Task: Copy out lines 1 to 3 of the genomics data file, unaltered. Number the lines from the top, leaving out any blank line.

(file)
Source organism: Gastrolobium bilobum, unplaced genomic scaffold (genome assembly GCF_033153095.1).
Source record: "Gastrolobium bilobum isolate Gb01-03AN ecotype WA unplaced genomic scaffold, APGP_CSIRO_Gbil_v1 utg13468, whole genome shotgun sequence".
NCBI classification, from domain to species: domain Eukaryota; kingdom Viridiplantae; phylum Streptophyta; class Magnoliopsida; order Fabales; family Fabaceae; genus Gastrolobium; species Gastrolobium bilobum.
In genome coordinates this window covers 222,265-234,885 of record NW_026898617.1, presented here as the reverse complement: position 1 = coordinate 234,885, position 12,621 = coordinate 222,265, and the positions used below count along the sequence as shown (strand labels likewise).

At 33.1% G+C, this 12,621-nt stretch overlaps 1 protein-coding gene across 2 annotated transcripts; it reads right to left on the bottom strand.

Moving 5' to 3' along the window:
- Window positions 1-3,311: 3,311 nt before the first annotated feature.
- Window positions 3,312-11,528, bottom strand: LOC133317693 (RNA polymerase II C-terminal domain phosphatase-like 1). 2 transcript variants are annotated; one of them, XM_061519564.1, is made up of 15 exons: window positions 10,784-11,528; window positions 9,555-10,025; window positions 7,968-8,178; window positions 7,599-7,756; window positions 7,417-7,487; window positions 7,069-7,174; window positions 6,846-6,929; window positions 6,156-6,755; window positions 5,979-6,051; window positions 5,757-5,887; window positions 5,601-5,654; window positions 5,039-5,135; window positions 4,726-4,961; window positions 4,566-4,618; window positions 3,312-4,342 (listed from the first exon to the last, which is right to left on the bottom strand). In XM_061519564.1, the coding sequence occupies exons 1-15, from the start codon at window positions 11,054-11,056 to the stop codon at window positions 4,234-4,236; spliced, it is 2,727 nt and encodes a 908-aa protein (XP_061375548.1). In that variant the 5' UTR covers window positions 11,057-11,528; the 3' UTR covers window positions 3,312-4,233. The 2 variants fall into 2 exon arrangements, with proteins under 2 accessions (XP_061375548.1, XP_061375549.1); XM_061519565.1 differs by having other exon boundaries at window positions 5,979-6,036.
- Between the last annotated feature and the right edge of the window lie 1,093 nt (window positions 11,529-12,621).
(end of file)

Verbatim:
Source organism: Gastrolobium bilobum, unplaced genomic scaffold (genome assembly GCF_033153095.1).
Source record: "Gastrolobium bilobum isolate Gb01-03AN ecotype WA unplaced genomic scaffold, APGP_CSIRO_Gbil_v1 utg13468, whole genome shotgun sequence".
NCBI classification, from domain to species: domain Eukaryota; kingdom Viridiplantae; phylum Streptophyta; class Magnoliopsida; order Fabales; family Fabaceae; genus Gastrolobium; species Gastrolobium bilobum.